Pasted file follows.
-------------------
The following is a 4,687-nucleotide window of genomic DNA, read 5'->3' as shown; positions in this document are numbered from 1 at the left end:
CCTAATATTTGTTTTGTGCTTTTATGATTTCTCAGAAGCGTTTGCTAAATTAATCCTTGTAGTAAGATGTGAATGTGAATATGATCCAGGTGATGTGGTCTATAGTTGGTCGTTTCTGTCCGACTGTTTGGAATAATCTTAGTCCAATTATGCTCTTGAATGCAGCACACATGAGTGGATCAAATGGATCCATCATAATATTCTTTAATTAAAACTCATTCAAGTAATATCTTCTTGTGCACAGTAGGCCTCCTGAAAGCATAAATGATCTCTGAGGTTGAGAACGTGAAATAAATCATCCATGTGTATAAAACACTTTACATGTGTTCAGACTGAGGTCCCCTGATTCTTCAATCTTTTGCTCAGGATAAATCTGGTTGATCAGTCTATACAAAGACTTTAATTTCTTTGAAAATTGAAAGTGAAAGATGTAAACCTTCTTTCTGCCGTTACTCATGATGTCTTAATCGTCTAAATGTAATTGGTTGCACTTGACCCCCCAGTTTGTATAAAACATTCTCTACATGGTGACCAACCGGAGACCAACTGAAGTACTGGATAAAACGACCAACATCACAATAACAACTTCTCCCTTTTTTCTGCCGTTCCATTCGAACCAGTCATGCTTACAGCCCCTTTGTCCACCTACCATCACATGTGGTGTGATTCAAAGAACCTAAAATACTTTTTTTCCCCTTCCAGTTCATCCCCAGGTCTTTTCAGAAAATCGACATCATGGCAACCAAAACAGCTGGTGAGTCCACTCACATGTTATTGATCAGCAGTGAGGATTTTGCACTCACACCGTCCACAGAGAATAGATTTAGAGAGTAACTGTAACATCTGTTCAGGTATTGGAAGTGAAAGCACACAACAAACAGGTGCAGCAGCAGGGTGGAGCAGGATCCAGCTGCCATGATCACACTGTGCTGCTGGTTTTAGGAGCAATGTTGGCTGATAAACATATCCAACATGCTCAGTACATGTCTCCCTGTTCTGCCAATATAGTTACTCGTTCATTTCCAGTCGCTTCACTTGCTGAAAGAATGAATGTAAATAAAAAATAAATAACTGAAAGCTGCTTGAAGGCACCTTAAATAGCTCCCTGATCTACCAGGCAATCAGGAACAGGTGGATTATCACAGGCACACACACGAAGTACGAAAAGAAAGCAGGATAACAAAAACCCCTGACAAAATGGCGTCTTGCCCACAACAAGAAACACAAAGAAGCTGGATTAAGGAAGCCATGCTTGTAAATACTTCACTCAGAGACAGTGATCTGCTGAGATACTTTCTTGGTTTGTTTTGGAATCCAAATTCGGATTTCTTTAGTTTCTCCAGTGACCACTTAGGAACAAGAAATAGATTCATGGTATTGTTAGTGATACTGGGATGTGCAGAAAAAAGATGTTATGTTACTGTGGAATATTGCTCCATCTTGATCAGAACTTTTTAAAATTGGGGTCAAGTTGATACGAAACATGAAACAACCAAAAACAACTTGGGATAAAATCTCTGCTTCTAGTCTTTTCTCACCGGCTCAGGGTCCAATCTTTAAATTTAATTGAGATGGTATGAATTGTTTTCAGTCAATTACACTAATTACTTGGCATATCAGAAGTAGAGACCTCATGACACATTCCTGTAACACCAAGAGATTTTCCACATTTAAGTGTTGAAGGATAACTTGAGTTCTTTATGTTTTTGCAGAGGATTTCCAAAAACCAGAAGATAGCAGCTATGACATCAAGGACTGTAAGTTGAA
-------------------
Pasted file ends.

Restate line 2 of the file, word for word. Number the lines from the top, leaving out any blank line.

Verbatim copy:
CCTAATATTTGTTTTGTGCTTTTATGATTTCTCAGAAGCGTTTGCTAAATTAATCCTTGTAGTAAGATGTGAATGTGAATATGATCCAGGTGATGTGGTCTATAGTTGGTCGTTTCTGTCCGACTGTTTGGAATAATCTTAGTCCAATTATGCTCTTGAATGCAGCACACATGAGTGGATCAAATGGATCCATCATAATATTCTTTAATTAAAACTCATTCAAGTAATATCTTCTTGTGCACAGTAGGCCTCCTGAAAGCATAAATGATCTCTGAGGTTGAGAACGTGAAATAAATCATCCATGTGTATAAAACACTTTACATGTGTTCAGACTGAGGTCCCCTGATTCTTCAATCTTTTGCTCAGGATAAATCTGGTTGATCAGTCTATACAAAGACTTTAATTTCTTTGAAAATTGAAAGTGAAAGATGTAAACCTTCTTTCTGCCGTTACTCATGATGTCTTAATCGTCTAAATGTAATTGGTTGCACTTGACCCCCCAGTTTGTATAAAACATTCTCTACATGGTGACCAACCGGAGACCAACTGAAGTACTGGATAAAACGACCAACATCACAATAACAACTTCTCCCTTTTTTCTGCCGTTCCATTCGAACCAGTCATGCTTACAGCCCCTTTGTCCACCTACCATCACATGTGGTGTGATTCAAAGAACCTAAAATACTTTTTTTCCCCTTCCAGTTCATCCCCAGGTCTTTTCAGAAAATCGACATCATGGCAACCAAAACAGCTGGTGAGTCCACTCACATGTTATTGATCAGCAGTGAGGATTTTGCACTCACACCGTCCACAGAGAATAGATTTAGAGAGTAACTGTAACATCTGTTCAGGTATTGGAAGTGAAAGCACACAACAAACAGGTGCAGCAGCAGGGTGGAGCAGGATCCAGCTGCCATGATCACACTGTGCTGCTGGTTTTAGGAGCAATGTTGGCTGATAAACATATCCAACATGCTCAGTACATGTCTCCCTGTTCTGCCAATATAGTTACTCGTTCATTTCCAGTCGCTTCACTTGCTGAAAGAATGAATGTAAATAAAAAATAAATAACTGAAAGCTGCTTGAAGGCACCTTAAATAGCTCCCTGATCTACCAGGCAATCAGGAACAGGTGGATTATCACAGGCACACACACGAAGTACGAAAAGAAAGCAGGATAACAAAAACCCCTGACAAAATGGCGTCTTGCCCACAACAAGAAACACAAAGAAGCTGGATTAAGGAAGCCATGCTTGTAAATACTTCACTCAGAGACAGTGATCTGCTGAGATACTTTCTTGGTTTGTTTTGGAATCCAAATTCGGATTTCTTTAGTTTCTCCAGTGACCACTTAGGAACAAGAAATAGATTCATGGTATTGTTAGTGATACTGGGATGTGCAGAAAAAAGATGTTATGTTACTGTGGAATATTGCTCCATCTTGATCAGAACTTTTTAAAATTGGGGTCAAGTTGATACGAAACATGAAACAACCAAAAACAACTTGGGATAAAATCTCTGCTTCTAGTCTTTTCTCACCGGCTCAGGGTCCAATCTTTAAATTTAATTGAGATGGTATGAATTGTTTTCAGTCAATTACACTAATTACTTGGCATATCAGAAGTAGAGACCTCATGACACATTCCTGTAACACCAAGAGATTTTCCACATTTAAGTGTTGAAGGATAACTTGAGTTCTTTATGTTTTTGCAGAGGATTTCCAAAAACCAGAAGATAGCAGCTATGACATCAAGGACTGTAAGTTGAA